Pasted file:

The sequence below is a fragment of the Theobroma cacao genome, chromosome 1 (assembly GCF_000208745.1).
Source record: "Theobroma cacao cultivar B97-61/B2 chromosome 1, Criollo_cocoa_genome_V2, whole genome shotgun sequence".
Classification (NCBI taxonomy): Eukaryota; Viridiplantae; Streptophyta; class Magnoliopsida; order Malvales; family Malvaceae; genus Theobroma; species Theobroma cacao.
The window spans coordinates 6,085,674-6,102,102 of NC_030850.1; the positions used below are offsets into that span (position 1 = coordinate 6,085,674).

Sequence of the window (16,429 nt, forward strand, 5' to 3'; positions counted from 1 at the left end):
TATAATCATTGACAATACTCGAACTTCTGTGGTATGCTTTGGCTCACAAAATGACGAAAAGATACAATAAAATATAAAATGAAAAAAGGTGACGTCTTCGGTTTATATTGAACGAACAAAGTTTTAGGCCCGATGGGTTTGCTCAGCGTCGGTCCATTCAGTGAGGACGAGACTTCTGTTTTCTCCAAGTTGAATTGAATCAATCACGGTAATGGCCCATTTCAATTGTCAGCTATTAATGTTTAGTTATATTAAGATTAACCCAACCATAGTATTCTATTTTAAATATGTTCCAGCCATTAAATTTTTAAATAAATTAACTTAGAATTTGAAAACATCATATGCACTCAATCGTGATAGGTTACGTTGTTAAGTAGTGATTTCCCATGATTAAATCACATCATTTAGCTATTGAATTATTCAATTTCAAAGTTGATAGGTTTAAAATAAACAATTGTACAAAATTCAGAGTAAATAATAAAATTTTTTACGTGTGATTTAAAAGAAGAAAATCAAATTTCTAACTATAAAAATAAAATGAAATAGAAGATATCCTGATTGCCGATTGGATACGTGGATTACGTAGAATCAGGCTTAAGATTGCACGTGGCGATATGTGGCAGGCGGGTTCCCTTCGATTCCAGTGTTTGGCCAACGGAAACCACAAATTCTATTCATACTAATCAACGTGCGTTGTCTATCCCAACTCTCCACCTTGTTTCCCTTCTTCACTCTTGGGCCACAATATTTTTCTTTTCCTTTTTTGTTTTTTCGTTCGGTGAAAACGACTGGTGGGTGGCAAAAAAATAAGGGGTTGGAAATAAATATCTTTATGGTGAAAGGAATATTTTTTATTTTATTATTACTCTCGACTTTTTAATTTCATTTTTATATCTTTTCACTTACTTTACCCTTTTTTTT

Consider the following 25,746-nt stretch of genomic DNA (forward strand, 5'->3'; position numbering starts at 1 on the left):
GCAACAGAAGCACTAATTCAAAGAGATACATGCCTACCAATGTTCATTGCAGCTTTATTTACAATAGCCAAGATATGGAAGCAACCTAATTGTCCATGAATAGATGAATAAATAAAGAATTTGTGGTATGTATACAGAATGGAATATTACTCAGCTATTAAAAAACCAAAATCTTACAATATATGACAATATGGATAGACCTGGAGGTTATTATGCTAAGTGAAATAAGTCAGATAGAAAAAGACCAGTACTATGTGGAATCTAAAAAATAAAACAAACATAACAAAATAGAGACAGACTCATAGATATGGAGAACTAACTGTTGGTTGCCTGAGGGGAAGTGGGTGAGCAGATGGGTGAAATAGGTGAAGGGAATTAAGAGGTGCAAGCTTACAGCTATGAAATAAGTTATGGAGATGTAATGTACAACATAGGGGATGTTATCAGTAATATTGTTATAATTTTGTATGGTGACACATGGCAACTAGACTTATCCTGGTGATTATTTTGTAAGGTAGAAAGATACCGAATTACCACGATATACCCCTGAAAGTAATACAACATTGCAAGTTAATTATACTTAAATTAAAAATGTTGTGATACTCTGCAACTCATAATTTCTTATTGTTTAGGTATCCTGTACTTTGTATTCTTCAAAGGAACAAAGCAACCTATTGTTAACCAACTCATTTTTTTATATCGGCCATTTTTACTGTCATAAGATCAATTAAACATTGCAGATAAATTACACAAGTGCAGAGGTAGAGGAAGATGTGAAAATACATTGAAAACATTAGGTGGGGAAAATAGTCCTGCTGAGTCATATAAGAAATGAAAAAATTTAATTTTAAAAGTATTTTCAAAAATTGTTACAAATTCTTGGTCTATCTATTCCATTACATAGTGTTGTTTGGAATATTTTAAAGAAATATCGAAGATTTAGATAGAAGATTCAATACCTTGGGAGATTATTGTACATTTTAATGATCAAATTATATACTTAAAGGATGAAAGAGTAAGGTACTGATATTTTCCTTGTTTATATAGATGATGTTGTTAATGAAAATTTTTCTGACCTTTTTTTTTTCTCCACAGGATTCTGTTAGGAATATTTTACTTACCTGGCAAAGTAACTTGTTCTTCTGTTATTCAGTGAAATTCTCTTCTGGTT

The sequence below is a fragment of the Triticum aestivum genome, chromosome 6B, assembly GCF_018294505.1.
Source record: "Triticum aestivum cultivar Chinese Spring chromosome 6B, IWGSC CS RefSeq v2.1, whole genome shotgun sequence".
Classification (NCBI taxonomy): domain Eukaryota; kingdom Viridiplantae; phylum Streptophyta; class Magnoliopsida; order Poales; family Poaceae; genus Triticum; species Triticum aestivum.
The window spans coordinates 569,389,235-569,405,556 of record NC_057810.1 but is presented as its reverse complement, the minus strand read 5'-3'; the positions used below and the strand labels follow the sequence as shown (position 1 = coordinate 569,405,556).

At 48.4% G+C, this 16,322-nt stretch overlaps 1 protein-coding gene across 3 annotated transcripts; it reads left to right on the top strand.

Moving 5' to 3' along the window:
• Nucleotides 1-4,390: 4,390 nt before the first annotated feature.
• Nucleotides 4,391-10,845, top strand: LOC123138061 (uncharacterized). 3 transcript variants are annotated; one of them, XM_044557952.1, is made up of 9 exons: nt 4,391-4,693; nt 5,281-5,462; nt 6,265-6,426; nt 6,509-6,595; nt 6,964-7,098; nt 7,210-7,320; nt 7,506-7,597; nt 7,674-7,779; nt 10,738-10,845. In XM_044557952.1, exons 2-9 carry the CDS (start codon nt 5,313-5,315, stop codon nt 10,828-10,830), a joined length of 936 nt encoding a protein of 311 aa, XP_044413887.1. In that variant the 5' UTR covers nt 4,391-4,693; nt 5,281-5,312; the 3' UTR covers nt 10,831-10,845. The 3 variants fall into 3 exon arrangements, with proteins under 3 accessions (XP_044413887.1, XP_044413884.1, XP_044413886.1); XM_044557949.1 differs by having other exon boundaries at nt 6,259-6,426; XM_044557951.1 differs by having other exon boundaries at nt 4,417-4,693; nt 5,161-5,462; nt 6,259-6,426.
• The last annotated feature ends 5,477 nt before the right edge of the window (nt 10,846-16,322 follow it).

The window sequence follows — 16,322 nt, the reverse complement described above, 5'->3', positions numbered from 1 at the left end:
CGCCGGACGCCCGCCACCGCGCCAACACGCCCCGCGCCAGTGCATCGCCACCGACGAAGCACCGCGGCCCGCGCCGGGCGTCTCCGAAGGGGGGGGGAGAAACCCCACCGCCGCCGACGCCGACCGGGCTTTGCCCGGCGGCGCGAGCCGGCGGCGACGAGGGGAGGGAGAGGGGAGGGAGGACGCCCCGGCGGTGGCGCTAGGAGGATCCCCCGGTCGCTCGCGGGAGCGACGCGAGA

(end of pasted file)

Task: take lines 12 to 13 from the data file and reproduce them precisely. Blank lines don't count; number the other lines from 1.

The window spans coordinates 569,389,235-569,405,556 of record NC_057810.1 but is presented as its reverse complement, the minus strand read 5'-3'; the positions used below and the strand labels follow the sequence as shown (position 1 = coordinate 569,405,556).

At 48.4% G+C, this 16,322-nt stretch overlaps 1 protein-coding gene across 3 annotated transcripts; it reads left to right on the top strand.